You just got served with a collections lawsuit – What should you do?
So after months of phone calls and letters from the collection agency, you have finally been served with a Complaint by the Sheriff on that old credit card you took out years ago. You might be thinking it is hopeless for you to fight it and there will soon be a judgment against you. Do not give up so fast, there are plenty of tactics at your disposal. Use them.
For starters, who is to say the creditor suing you really has standing to sue you? They might allege they purchased the account from the original creditor, but they offered no proof of that in their complaint. If they offered no proof, maybe they have none. When you answer the collections lawsuit and show you will make them prove ownership of your account, maybe they will be unable to do so. Also, do you really owe exactly $6,521.87? That is just an allegation, and it may be double what you really owe. If you dont argue the amount now, you will not get to it later. Maybe you owed the debt at one point, but the statute of limitations has expired on the Plaintiffs time to file a Complaint.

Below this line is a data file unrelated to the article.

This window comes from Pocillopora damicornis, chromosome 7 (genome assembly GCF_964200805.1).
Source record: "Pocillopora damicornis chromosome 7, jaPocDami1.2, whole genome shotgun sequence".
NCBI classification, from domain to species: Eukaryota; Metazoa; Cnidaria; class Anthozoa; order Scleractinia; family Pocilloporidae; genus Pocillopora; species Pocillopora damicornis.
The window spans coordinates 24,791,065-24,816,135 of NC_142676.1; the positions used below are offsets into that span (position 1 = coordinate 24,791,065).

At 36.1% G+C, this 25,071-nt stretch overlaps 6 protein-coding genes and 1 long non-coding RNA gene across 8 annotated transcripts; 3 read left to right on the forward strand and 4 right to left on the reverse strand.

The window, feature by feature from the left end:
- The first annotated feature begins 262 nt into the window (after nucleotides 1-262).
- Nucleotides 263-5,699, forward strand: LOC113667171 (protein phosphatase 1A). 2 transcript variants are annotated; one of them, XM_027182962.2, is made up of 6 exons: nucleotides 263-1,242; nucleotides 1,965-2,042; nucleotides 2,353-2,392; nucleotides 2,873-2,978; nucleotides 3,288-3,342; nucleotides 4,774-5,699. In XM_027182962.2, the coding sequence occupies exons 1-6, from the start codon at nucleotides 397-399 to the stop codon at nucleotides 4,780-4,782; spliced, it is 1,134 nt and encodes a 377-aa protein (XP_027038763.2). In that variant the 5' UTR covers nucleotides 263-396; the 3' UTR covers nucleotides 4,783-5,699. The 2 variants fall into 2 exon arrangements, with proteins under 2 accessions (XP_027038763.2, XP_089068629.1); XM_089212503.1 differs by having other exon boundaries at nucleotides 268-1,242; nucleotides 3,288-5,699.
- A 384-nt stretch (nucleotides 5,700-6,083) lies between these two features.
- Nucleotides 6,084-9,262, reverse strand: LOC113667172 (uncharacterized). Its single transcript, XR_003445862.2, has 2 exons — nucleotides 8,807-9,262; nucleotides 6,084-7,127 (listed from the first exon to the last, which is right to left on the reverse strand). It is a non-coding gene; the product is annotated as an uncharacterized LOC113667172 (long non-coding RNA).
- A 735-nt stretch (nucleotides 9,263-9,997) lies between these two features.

Those are just some of the reasons why when you get served, it behooves you to answer within your 30 days allotted to respond. If you are not sure how to answer, contact an attorney. Even if you believe they would prevail in a court hearing, you might be able to settle the debt on favorable terms after you answer the lawsuit. Depending on which court you have been sued, there might not be a trial for months, so your answer can prevent an immediate garnishment of a paycheck or a bank account. If you are sued in Magistrate Court, then the hearing will happen within a month or two of your answer, but if you are served in State Court or Superior Court, there will be months of discovery prior to the hearing date. By answering and stating a reasonable basis of dispute for a hearing, you are preventing the Plaintiff from obtaining a judgment against you during the entire time of discovery.
If you have been served and do not answer, there will probably be a default judgment against you. You will have no defenses at that time, since you were validly served and declined to raise those defenses in the proper time. Do not let that happen to you.
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